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Grant Abstract

Grant Number: 5R01DK067930-04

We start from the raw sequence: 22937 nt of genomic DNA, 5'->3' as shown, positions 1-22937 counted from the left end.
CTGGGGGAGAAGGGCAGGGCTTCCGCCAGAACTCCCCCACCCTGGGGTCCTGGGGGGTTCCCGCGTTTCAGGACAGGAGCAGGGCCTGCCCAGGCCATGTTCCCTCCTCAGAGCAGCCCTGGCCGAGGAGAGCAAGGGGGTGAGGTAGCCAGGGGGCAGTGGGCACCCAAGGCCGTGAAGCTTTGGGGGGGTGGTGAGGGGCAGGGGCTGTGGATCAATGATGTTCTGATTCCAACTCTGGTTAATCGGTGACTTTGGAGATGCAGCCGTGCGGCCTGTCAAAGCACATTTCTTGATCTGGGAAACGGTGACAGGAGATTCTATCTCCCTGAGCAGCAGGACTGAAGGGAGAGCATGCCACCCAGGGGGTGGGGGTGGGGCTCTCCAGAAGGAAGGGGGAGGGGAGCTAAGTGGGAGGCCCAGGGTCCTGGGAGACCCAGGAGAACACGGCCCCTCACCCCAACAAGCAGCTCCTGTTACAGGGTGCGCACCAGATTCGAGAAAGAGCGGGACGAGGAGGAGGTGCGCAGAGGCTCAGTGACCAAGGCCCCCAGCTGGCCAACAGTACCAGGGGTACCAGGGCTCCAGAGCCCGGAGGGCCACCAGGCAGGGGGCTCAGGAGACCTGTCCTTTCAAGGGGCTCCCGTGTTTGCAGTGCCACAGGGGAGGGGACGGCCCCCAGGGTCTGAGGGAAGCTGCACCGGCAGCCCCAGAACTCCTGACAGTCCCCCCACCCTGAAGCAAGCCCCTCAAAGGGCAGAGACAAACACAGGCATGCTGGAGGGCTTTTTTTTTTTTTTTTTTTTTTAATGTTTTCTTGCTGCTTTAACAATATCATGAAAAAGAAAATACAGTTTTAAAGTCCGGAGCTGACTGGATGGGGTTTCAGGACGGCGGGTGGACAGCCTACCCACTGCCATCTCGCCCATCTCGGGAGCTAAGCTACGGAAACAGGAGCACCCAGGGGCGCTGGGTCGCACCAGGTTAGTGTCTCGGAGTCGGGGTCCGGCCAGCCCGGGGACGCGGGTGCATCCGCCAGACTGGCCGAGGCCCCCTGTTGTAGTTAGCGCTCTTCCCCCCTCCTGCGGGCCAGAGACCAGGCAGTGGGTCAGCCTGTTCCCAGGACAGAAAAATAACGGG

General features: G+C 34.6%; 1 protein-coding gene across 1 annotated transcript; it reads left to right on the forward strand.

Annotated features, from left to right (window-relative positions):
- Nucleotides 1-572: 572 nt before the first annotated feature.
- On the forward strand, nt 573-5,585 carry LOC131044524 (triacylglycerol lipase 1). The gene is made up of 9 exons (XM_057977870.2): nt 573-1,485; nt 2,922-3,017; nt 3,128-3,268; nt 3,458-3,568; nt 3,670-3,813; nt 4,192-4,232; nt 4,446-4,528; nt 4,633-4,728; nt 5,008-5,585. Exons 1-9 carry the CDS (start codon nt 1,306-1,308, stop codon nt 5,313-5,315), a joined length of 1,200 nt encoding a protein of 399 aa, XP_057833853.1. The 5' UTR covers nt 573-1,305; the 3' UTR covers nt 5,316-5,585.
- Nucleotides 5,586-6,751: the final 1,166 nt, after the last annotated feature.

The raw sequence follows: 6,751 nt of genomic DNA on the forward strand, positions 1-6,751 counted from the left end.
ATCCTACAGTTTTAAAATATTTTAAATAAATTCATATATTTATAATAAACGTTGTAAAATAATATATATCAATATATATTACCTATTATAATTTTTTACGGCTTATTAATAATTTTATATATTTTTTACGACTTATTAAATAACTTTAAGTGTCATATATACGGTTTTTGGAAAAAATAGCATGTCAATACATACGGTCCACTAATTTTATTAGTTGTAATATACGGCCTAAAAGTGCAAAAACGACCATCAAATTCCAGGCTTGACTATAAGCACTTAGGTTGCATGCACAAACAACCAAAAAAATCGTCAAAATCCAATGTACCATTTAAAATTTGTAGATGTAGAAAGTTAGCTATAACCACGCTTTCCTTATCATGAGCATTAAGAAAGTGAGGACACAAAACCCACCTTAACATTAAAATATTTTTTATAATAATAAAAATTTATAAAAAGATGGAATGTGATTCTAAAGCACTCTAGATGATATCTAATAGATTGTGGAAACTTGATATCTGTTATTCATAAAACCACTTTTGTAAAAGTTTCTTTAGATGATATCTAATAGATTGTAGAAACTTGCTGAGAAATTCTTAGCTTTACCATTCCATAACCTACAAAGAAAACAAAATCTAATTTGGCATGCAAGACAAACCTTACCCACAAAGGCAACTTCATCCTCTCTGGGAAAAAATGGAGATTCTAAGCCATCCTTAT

Abstract: Drug-nutrient interactions are of increasing concern as it has been estimated that 15 million Americans consume dietary supplements concurrently with prescription medications. Vitamin E has antioxidant benefits and is generally considered to be non-toxic even in relatively high doses (>1000 IU). Of potential importance are recently published intervention studies that have reported adverse effects of vitamin E, which may be directly related to its hepatic metabolism. Although vitamin E itself may not have adverse effects, our data suggest that a-tocopherol up-regulates xenobiotic metabolism, specifically cytochrome P450 3A (CYP 3A), the major CYP in human liver and intestine that is also the predominant enzyme involved in the metabolism of >50% of therapeutic drugs. Our long-term goal is to further elucidate the pathways involved in vitamin E regulation in order that vitamin E supplements may be used with optimal benefits in maintaining human health. The objective of this research is to define hepatic pathways for a-tocopherol catabolism and its disposition, as well as to specifically address a-tocopherol interactions with pharmacologic agents and their metabolizing systems. The central hypothesis of these studies is that pharmacologic amounts of a-tocopherol alter hepatic xenobiotic catabolism and excretion pathways that simultaneously prevent "excess" hepatic vitamin E accumulation. Our rationale for these studies is that their successful completion will allow formulation of public health recommendations using evidence-based knowledge of vitamin E interactions and potential interference with other pharmacologic agents and xenobiotics. We propose to: Aim 1. Define the intracellular pathway for a-tocopherol metabolism. Aim 2. Define how a-tocopherol modulates hepatic cytochrome P450 enzymes (CYPs) involved in the metabolism of therapeutic drugs. Aim 3. Determine the ability of a-tocopherol to modulate hepatic transport proteins known to be involved in the biliary excretion of a-tocopherol and/or therapeutic drugs. Aim 4. Determine alterations by a-tocopherol on other vitamin E's metabolism. The proposed research is innovative because it will challenge the current paradigm that a-tocopherol acts solely as an antioxidant. Our studies will demonstrate how a-tocopherol alters hepatic xenobiotic metabolism. We believe these studies are critical to our understanding of a-tocopherol actions, particularly in light of recent reports of adverse drug-vitamin E interactions. We believe that our findings may well have a significant impact on current self-medication practices of the millions of Americans currently taking prescription drugs and vitamin E supplements.

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